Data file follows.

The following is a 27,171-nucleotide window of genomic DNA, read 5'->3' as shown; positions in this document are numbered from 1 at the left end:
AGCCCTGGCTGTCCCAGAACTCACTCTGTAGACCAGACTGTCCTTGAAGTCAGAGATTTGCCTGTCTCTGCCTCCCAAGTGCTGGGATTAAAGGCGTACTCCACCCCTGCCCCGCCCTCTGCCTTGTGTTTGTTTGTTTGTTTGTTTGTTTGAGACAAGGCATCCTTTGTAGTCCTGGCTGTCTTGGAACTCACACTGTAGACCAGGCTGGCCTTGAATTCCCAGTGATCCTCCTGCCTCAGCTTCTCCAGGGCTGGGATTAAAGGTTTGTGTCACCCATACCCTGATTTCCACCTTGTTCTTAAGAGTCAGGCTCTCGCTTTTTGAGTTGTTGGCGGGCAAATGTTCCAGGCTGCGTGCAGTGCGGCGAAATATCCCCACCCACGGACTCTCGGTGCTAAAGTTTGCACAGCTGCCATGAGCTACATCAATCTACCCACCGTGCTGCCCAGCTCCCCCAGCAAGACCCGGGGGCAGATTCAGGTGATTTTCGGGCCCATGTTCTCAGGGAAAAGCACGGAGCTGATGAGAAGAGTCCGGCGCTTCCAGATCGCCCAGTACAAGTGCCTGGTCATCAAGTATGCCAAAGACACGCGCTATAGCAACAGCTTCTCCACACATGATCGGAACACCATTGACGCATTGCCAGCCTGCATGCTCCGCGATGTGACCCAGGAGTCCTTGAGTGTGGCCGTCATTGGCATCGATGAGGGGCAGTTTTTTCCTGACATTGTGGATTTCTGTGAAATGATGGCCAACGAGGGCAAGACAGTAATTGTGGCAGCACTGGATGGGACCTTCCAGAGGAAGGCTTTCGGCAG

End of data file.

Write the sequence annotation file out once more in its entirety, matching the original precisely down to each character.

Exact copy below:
The following is a 27,171-nucleotide window of genomic DNA, read 5'->3' as shown; positions in this document are numbered from 1 at the left end:
AGCCCTGGCTGTCCCAGAACTCACTCTGTAGACCAGACTGTCCTTGAAGTCAGAGATTTGCCTGTCTCTGCCTCCCAAGTGCTGGGATTAAAGGCGTACTCCACCCCTGCCCCGCCCTCTGCCTTGTGTTTGTTTGTTTGTTTGTTTGTTTGAGACAAGGCATCCTTTGTAGTCCTGGCTGTCTTGGAACTCACACTGTAGACCAGGCTGGCCTTGAATTCCCAGTGATCCTCCTGCCTCAGCTTCTCCAGGGCTGGGATTAAAGGTTTGTGTCACCCATACCCTGATTTCCACCTTGTTCTTAAGAGTCAGGCTCTCGCTTTTTGAGTTGTTGGCGGGCAAATGTTCCAGGCTGCGTGCAGTGCGGCGAAATATCCCCACCCACGGACTCTCGGTGCTAAAGTTTGCACAGCTGCCATGAGCTACATCAATCTACCCACCGTGCTGCCCAGCTCCCCCAGCAAGACCCGGGGGCAGATTCAGGTGATTTTCGGGCCCATGTTCTCAGGGAAAAGCACGGAGCTGATGAGAAGAGTCCGGCGCTTCCAGATCGCCCAGTACAAGTGCCTGGTCATCAAGTATGCCAAAGACACGCGCTATAGCAACAGCTTCTCCACACATGATCGGAACACCATTGACGCATTGCCAGCCTGCATGCTCCGCGATGTGACCCAGGAGTCCTTGAGTGTGGCCGTCATTGGCATCGATGAGGGGCAGTTTTTTCCTGACATTGTGGATTTCTGTGAAATGATGGCCAACGAGGGCAAGACAGTAATTGTGGCAGCACTGGATGGGACCTTCCAGAGGAAGGCTTTCGGCAG